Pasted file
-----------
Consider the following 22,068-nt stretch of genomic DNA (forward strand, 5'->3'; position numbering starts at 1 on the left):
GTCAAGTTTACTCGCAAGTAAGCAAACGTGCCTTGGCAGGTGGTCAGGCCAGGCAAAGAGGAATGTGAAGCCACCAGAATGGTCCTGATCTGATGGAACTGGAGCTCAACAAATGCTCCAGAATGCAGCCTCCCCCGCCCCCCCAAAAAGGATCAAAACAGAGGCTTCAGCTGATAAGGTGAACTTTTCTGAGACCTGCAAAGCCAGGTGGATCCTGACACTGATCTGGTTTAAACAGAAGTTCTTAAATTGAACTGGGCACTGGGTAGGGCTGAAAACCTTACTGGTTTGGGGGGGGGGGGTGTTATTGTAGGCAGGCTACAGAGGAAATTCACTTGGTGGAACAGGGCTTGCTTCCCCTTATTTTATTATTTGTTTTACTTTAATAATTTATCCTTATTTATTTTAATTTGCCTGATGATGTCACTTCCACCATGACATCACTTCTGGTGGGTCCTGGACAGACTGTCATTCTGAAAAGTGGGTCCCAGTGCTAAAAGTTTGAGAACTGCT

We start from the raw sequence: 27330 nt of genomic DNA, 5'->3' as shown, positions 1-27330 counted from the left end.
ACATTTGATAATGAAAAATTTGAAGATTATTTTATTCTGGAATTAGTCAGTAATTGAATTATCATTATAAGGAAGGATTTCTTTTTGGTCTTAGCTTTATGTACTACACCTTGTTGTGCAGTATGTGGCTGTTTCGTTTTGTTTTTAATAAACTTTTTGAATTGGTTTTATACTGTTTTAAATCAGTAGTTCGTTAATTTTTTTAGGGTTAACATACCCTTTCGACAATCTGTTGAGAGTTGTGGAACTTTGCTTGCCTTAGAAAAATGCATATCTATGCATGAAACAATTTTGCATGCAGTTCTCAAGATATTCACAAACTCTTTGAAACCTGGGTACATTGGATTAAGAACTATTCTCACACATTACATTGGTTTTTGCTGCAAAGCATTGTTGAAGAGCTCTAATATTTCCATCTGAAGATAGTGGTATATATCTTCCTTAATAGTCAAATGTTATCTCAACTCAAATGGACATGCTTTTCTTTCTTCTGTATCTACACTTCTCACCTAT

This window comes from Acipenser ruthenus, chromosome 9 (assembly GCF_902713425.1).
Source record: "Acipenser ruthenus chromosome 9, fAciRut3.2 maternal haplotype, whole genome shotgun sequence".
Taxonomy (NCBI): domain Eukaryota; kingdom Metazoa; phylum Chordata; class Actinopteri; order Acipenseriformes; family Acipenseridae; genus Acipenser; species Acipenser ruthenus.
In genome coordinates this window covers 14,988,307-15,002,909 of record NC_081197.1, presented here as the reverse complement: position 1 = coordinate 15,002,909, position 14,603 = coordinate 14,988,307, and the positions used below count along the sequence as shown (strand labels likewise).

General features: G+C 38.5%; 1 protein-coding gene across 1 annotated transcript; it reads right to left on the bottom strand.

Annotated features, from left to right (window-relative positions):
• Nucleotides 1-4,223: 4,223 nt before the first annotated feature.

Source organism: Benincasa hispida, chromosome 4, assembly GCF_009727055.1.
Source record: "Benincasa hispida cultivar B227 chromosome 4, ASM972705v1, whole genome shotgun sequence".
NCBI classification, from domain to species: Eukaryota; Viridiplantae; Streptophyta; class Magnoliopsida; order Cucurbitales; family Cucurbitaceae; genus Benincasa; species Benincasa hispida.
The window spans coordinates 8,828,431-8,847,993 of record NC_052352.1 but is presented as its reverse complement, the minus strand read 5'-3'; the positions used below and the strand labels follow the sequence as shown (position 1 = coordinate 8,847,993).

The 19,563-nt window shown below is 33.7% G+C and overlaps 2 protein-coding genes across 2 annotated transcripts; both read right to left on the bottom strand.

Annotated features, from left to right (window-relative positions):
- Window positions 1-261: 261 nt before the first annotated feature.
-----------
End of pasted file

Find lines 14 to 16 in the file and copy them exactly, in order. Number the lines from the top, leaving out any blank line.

NCBI classification, from domain to species: Eukaryota; Viridiplantae; Streptophyta; class Magnoliopsida; order Cucurbitales; family Cucurbitaceae; genus Benincasa; species Benincasa hispida.
The window spans coordinates 8,828,431-8,847,993 of record NC_052352.1 but is presented as its reverse complement, the minus strand read 5'-3'; the positions used below and the strand labels follow the sequence as shown (position 1 = coordinate 8,847,993).

The 19,563-nt window shown below is 33.7% G+C and overlaps 2 protein-coding genes across 2 annotated transcripts; both read right to left on the bottom strand.